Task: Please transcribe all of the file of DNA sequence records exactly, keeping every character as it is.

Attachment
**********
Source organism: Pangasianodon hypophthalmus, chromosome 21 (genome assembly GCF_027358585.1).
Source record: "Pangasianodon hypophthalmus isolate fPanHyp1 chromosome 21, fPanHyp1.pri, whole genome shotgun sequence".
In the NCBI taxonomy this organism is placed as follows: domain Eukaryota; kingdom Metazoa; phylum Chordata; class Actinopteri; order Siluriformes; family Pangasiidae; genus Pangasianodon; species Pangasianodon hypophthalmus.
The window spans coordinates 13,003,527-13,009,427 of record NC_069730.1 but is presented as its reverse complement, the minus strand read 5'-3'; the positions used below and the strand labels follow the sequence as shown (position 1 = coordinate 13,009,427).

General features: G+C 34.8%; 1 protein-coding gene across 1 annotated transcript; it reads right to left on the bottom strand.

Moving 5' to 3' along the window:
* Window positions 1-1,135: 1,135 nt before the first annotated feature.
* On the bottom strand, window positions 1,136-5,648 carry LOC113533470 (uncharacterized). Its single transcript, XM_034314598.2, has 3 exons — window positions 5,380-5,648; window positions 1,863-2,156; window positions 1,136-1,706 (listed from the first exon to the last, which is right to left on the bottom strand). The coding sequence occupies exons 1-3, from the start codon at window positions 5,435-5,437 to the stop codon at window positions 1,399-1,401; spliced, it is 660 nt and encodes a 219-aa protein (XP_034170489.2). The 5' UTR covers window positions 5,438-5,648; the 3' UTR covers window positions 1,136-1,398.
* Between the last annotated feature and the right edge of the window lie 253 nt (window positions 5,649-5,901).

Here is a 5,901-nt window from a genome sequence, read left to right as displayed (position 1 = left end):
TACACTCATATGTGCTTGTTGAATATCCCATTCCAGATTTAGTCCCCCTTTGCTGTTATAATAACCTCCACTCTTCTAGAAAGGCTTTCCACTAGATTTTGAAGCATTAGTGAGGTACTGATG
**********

Source organism: Pangasianodon hypophthalmus, chromosome 21 (genome assembly GCF_027358585.1).
Source record: "Pangasianodon hypophthalmus isolate fPanHyp1 chromosome 21, fPanHyp1.pri, whole genome shotgun sequence".
In the NCBI taxonomy this organism is placed as follows: domain Eukaryota; kingdom Metazoa; phylum Chordata; class Actinopteri; order Siluriformes; family Pangasiidae; genus Pangasianodon; species Pangasianodon hypophthalmus.
The window spans coordinates 13,003,527-13,009,427 of record NC_069730.1 but is presented as its reverse complement, the minus strand read 5'-3'; the positions used below and the strand labels follow the sequence as shown (position 1 = coordinate 13,009,427).

General features: G+C 34.8%; 1 protein-coding gene across 1 annotated transcript; it reads right to left on the bottom strand.

Moving 5' to 3' along the window:
* Window positions 1-1,135: 1,135 nt before the first annotated feature.
* On the bottom strand, window positions 1,136-5,648 carry LOC113533470 (uncharacterized). Its single transcript, XM_034314598.2, has 3 exons — window positions 5,380-5,648; window positions 1,863-2,156; window positions 1,136-1,706 (listed from the first exon to the last, which is right to left on the bottom strand). The coding sequence occupies exons 1-3, from the start codon at window positions 5,435-5,437 to the stop codon at window positions 1,399-1,401; spliced, it is 660 nt and encodes a 219-aa protein (XP_034170489.2). The 5' UTR covers window positions 5,438-5,648; the 3' UTR covers window positions 1,136-1,398.
* Between the last annotated feature and the right edge of the window lie 253 nt (window positions 5,649-5,901).

Here is a 5,901-nt window from a genome sequence, read left to right as displayed (position 1 = left end):
TACACTCATATGTGCTTGTTGAATATCCCATTCCAGATTTAGTCCCCCTTTGCTGTTATAATAACCTCCACTCTTCTAGAAAGGCTTTCCACTAGATTTTGAAGCATTAGTGAGGTACTGATG